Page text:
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Ukraine: disabled persons fleeing from the bombs welcomed at Rome’s Don Guanella reception facility. “Giving hospitality was a real eye-opener”

Disabled Ukrainians with severe health issues who fled from the war in Ukraine were given hospitality at the 'Don Guanella Reception Centre' in the village of Passoscuro. "Our city is under occupation and it has been destroyed", says Margherita, who arrived in Italy together with Maxim, her 44-year-old wheelchair-bound son. She voices concern for her nephew, who stayed behind to fight in the war: "I am extremely worried. Every day, the first thing I do when I wake up in the morning is to pray for him”

foto SIR/Marco Calvarese

Daily challenges intensify in the face of harsh conditions such as those caused by the war in Ukraine, where even people with disabilities or with severe health conditions suffer the attacks from Russian forces. The first images of people fleeing Kyiv, Zaporizhzhia and other war-torn areas are still vivid, including those of soldiers helping people in wheelchairs cross the river after Putin’s military blew up the bridge.

“We fled Ukraine on March 20, and we arrived in Italy on April 4. Our city is under occupation. It has been destroyed, our house was badly damaged and we don’t know if it will be restored or demolished,”

says Margherita, mother of Maxin, her 44-year-old wheelchair-bound disabled son. She fled from Sjevjerodonec’k, in the Luhans’k oblast. After having found immediate shelter in the reception facilities provided by ‘Suam-Sportello unico per l’accoglienza migranti di Roma Capitale’ (the Immigration Desk of Rome’s Administration), she is now housed in the Opera Don Guanella facility in the village of Passoscuro on the outskirts of Rome, along with 37 Ukrainians with disabilities and health issues who have fled the war.

“Giving them hospitality was a real eye-opener for us. It brought to the fore personal experiences that almost seemed fictional when viewed on TV. But in fact there are people here who went through the war and are now living this situation, which remains a beautiful and touching story”,

said Francesco Cannella, director of the Don Guanella Saint Joseph reception facility. He received a positive feedback from the customary guests, he says he is proud of being able to make available a facility that provides daily care to 400 persons with disabilities, including children and under-12 year olds with intellectual disabilities. “I like this place very much, even though it has been a very hot summer. If I manage to adapt to the Italian climate I could remain in Italy: the city I come from is not liveable any more. My son Maxim likes living in Italy and in Rome, with its thousand-years-old history”, explains Margherita. So far, she has seen Rome only through the windows of the minibus with which Opera Don Guanella staff and volunteers accompany people every day from the village of Passoscuro to Rome, for medical examinations and treatments, including those for children with cancer at the Bambino Gesù Hospital.

“The Don Guanella Centre is highly valued. Owing to their experience with disabled persons they can best respond to the new challenges”,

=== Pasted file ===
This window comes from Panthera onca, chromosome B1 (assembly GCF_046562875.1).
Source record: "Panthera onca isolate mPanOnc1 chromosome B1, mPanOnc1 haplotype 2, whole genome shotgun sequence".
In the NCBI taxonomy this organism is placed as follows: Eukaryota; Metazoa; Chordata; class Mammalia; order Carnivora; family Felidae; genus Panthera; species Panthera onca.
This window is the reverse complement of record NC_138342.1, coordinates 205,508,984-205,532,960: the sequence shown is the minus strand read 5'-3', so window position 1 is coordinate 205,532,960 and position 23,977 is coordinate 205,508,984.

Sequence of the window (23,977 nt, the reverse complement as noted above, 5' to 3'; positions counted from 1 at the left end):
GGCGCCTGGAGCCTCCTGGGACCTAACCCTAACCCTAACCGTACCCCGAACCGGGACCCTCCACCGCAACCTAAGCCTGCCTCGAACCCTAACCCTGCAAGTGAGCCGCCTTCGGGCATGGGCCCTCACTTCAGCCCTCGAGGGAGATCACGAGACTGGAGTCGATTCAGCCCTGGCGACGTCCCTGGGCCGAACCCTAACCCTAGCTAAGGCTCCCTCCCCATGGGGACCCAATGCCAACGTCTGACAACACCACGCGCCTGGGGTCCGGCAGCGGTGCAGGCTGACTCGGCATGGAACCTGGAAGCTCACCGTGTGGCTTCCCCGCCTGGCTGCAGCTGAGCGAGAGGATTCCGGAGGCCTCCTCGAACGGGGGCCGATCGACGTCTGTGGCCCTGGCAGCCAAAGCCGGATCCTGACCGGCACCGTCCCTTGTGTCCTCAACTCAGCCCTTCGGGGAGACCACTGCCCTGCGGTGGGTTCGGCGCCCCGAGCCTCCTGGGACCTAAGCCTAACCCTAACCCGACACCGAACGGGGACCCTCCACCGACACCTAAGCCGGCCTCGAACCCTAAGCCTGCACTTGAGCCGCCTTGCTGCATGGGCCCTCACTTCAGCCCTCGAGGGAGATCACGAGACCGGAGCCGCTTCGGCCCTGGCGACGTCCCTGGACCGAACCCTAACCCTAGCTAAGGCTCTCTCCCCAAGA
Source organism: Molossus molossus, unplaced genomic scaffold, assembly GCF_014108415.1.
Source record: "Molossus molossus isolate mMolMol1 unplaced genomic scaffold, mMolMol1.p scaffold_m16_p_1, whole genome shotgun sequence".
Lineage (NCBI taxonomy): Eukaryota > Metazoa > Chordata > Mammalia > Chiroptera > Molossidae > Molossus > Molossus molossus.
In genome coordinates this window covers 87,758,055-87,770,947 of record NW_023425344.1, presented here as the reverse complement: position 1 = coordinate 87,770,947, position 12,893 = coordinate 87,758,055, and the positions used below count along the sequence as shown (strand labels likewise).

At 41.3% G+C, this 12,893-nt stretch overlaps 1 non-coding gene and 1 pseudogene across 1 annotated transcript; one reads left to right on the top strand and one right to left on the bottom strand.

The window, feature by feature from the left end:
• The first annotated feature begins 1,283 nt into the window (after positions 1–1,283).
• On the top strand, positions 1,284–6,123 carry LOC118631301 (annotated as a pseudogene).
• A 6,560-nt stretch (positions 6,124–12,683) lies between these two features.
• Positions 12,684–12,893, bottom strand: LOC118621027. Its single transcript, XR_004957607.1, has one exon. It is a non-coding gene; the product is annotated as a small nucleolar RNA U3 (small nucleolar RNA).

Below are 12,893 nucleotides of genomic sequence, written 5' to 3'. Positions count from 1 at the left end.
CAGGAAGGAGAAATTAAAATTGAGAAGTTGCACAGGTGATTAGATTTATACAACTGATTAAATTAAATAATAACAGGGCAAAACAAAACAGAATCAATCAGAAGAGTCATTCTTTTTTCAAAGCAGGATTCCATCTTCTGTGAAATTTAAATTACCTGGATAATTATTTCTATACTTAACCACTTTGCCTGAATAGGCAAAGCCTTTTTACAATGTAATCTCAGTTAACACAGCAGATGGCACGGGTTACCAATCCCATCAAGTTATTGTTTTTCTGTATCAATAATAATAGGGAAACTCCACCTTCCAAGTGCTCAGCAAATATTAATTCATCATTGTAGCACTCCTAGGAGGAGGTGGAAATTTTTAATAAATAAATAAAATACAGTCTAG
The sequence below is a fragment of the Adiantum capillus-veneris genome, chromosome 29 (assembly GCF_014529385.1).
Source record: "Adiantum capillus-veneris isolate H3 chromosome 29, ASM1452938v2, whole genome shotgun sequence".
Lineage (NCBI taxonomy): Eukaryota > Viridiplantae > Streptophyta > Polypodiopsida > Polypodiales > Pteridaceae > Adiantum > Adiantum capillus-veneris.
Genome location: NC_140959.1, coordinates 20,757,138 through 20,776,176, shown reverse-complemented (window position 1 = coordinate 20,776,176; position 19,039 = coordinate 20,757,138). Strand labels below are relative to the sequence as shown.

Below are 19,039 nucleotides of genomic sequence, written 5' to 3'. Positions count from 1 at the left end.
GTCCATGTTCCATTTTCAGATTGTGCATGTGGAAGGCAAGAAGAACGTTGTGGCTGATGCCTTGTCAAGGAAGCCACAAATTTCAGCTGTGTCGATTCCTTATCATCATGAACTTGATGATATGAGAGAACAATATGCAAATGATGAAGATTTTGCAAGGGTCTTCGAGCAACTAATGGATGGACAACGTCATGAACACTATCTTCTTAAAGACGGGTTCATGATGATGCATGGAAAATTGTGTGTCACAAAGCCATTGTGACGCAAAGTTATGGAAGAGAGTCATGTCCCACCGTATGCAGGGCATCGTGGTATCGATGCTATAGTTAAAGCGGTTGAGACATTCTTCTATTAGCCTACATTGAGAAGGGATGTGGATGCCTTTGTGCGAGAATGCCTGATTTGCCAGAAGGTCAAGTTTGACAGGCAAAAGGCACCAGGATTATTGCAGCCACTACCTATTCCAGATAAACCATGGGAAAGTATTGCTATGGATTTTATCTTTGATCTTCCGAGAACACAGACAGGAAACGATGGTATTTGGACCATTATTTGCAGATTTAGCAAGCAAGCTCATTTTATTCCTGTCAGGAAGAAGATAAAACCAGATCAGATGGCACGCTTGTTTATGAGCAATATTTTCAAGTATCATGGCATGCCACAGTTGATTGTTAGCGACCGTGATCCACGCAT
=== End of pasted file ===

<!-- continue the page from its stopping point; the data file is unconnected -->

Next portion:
said Rosa Aquilina, a social worker in charge of organisation at the Department for Technical and Administrative Coordination of Social Inclusion Services of Rome’s City Council. She told us about the project titled “Tutto il mondo è Paese” (‘The world is the same wherever you go’), launched in September 2022, which led to the selection of local facilities that can best accommodate people with disabilities and health conditions.

“The real difficulties stem from the fact that our guests are increasingly affected by health issues. Owing to financial difficulties, they had no medical screening tests for years and now need intensive health care as a result”,

says Raffaele Apreda, administrative director of the Opera Don Guanella rehabilitation centre in Rome, in charge of the accommodation project for Ukrainians in the village of Passoscuro. Every day a doctor provides general medical examinations at the Opera Don Guanella summer structure, but services extend beyond this. They include a refectory, and the children regularly attend elementary and secondary schools, while others attend classes held online in a Ukrainian school through distance learning, in addition to Italian language courses, help with their homework and recreational activities for younger children.

“The city of Rome will continue offering support to these people until their safe return home, provided they wish to return. If not, we are available to support them throughout all stages of their future,” Rosa Aquilina went on, taking pride in the numerous projects and helpdesks providing comprehensive assistance, ranging from psychological counselling to legal, educational and linguistic support, especially for the neediest among those in need, financially supported by funds made available by the Ministry of the Interior for the beneficiaries of international protection, including the Ukrainian community, through the reception and integration scheme ‘Sai-Sistema accoglienza ed integrazione’. The sound of the nearby seashore, the garden, the playground and all-round care and attention, however, are not enough to dispel the sadness in the eyes of these people who cannot and do not want to stop thinking about their tormented Ukraine, as Pope Francis never fails to remind us on every occasion, evidenced by Margherita’s last words before bidding us goodbye: “I have two nephews. They are my sister’s sons. One of them is in the army and is currently at war. I am extremely worried for him, I say a prayer for him every morning as soon as I wake up.”

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